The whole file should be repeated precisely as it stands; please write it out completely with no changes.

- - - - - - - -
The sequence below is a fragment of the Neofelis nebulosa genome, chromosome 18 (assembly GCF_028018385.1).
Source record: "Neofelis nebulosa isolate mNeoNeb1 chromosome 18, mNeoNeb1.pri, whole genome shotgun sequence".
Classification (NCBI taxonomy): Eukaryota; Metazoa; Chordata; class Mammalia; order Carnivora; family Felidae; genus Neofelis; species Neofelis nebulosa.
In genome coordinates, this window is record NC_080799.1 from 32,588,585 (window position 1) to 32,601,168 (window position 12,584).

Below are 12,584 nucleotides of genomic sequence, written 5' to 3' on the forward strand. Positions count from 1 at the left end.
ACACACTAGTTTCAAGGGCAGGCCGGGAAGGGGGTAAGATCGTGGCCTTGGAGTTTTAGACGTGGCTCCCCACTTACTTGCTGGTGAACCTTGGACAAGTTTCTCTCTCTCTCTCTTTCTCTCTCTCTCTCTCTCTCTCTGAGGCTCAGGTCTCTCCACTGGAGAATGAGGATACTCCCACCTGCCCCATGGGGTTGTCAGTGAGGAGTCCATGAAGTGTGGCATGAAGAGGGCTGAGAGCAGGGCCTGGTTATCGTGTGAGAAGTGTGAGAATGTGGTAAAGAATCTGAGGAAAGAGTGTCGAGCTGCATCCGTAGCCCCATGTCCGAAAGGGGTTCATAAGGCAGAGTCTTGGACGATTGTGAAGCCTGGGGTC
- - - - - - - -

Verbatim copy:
The sequence below is a fragment of the Neofelis nebulosa genome, chromosome 18 (assembly GCF_028018385.1).
Source record: "Neofelis nebulosa isolate mNeoNeb1 chromosome 18, mNeoNeb1.pri, whole genome shotgun sequence".
Classification (NCBI taxonomy): Eukaryota; Metazoa; Chordata; class Mammalia; order Carnivora; family Felidae; genus Neofelis; species Neofelis nebulosa.
In genome coordinates, this window is record NC_080799.1 from 32,588,585 (window position 1) to 32,601,168 (window position 12,584).

Below are 12,584 nucleotides of genomic sequence, written 5' to 3' on the forward strand. Positions count from 1 at the left end.
ACACACTAGTTTCAAGGGCAGGCCGGGAAGGGGGTAAGATCGTGGCCTTGGAGTTTTAGACGTGGCTCCCCACTTACTTGCTGGTGAACCTTGGACAAGTTTCTCTCTCTCTCTCTTTCTCTCTCTCTCTCTCTCTCTCTGAGGCTCAGGTCTCTCCACTGGAGAATGAGGATACTCCCACCTGCCCCATGGGGTTGTCAGTGAGGAGTCCATGAAGTGTGGCATGAAGAGGGCTGAGAGCAGGGCCTGGTTATCGTGTGAGAAGTGTGAGAATGTGGTAAAGAATCTGAGGAAAGAGTGTCGAGCTGCATCCGTAGCCCCATGTCCGAAAGGGGTTCATAAGGCAGAGTCTTGGACGATTGTGAAGCCTGGGGTC